The film was shot in just 28 days, and Minghella had little expectation of its ever being seen outside England. "I'd never directed a film before that, and I didn't really know what I was up to," he says. "And one day a friend in the industry came into the cutting room and sat with me, watching that cathartic moment when Juliet breaks down and begins to cry. After we watched it, he said, `That's wonderful, but there she is with her nose running all over the place. Do you have another take?' "

Minghella had shot only one. "I didn't want to shoot another because that moment of catharsis was so real, and so bracing, and so unadorned. I felt it was wonderful and raw."

The film became an international hit. It caught the attention of Hollywood. "Suddenly I had to deal with the fact that people perceived me as a director long before I ever did. That was my first effort and I certainly wouldn't have called myself a director at that point."

Still it got him his next job, directing "Mr. Wonderful."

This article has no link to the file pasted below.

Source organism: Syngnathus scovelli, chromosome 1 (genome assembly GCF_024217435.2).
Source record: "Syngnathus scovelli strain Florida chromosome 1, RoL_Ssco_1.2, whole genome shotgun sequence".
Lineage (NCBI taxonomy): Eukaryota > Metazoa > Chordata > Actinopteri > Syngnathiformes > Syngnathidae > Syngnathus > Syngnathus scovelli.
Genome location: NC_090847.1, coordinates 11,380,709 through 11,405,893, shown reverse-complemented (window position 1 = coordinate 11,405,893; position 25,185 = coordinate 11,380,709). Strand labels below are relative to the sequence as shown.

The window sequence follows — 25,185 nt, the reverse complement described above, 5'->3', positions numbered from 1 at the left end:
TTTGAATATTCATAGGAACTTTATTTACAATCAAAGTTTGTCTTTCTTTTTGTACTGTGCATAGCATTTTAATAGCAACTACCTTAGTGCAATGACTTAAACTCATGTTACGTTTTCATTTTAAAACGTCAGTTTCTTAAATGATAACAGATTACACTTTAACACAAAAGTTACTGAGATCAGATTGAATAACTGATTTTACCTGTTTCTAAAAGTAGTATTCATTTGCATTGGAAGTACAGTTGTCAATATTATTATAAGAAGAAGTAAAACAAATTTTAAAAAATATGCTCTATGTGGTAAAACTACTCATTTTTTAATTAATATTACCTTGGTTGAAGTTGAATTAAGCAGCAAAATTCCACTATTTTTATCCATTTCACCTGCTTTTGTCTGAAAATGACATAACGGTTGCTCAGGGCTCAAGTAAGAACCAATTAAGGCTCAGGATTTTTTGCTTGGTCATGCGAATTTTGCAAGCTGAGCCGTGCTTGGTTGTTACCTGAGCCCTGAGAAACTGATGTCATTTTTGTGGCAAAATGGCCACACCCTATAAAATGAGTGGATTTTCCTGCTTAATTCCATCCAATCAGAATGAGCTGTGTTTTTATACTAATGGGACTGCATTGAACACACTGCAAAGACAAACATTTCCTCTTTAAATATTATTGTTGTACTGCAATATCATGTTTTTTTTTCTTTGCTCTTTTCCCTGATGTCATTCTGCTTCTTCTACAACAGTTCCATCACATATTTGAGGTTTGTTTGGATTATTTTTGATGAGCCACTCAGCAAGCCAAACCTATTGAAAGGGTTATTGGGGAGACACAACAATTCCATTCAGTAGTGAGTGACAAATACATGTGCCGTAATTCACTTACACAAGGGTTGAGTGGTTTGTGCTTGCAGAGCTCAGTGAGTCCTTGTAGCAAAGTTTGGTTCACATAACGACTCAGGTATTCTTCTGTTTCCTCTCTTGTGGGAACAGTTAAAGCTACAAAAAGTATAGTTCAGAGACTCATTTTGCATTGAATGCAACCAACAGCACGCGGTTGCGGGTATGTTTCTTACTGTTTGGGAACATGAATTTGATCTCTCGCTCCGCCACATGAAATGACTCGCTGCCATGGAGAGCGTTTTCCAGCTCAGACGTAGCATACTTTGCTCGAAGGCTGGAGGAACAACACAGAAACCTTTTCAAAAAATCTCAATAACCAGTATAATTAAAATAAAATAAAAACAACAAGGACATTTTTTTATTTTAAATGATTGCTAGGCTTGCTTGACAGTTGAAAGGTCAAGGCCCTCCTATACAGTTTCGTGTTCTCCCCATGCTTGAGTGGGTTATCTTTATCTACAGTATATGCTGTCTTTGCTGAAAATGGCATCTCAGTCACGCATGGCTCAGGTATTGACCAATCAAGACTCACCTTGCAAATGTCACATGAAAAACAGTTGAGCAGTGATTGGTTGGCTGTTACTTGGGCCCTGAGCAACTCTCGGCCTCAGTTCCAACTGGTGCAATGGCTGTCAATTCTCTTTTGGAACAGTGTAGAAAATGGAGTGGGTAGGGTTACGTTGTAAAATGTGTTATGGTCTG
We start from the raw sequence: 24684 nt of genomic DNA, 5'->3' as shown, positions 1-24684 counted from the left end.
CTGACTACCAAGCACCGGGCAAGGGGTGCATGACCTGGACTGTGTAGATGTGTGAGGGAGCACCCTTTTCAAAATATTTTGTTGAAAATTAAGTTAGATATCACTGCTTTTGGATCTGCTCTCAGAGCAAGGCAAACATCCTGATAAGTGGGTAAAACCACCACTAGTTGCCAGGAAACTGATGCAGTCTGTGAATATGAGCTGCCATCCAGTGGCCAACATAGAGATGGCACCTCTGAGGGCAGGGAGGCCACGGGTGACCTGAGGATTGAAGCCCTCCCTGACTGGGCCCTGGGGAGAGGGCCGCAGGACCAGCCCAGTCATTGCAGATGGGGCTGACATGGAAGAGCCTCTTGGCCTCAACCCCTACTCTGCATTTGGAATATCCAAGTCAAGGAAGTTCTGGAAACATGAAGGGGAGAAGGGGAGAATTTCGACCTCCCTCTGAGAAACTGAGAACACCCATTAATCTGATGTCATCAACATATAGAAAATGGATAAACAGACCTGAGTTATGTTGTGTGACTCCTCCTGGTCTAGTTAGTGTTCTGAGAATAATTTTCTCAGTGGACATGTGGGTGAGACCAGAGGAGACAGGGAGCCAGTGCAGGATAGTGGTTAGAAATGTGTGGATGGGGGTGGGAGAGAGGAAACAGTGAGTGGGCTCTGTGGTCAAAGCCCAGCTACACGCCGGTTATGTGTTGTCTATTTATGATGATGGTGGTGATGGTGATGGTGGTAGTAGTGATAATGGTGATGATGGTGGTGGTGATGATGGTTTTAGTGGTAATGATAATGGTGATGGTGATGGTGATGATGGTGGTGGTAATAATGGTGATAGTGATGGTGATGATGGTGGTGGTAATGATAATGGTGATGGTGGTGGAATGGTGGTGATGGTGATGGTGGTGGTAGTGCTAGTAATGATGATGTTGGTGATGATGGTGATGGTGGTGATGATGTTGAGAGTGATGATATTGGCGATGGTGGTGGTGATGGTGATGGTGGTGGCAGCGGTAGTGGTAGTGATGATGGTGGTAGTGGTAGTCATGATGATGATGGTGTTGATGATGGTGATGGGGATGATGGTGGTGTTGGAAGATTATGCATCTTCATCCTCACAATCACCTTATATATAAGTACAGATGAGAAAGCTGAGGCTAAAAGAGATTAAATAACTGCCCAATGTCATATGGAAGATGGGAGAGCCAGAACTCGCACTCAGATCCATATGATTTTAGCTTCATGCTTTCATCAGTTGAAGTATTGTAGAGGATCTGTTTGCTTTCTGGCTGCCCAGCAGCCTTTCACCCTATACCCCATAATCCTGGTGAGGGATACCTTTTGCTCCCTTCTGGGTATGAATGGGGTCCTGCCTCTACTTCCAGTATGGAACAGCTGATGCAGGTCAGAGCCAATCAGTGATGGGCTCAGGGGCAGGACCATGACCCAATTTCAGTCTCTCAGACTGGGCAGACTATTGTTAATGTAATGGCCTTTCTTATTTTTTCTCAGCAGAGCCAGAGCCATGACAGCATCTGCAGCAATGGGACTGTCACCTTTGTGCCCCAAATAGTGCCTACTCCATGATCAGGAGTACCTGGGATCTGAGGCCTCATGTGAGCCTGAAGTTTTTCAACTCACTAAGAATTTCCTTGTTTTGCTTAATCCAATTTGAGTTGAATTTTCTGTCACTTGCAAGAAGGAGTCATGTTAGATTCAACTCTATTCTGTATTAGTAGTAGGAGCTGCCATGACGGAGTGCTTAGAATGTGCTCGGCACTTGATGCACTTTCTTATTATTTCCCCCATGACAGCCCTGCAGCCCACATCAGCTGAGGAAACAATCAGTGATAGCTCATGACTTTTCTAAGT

"I don't consider it to be a bad experience -- that wouldn't be fair to the many people I worked with. I think what I learned is that to come here and make a big-budget studio film is not the free ride they make it out to be."

He's much more confident these days. In part, he has Saul Zaentz to thank. "He's the great enabler -- that's really his wonderful skill as a producer," Minghella says. "He makes you imagine you can do anything. He's absolutely fearless, and if he decides he's going to do something, then not very much will stop him. He's really a shark, but in the best sense of the word."

Now, with "The English Patient" rolling out across the country to overwhelmingly positive reviews, Minghella could again be facing mainstream Hollywood politics as he contemplates his next project.

"I've really learned in all of this that I desperately want to make films," he says. "And this film, above all, most clearly articulates how I want to be able to voice my work. There's no dilutedness here, which makes me doubly vulnerable and thinner-skinned than normal. I just hope I'm allowed to do it all over again."

© Copyright 1996 The Washington Post Company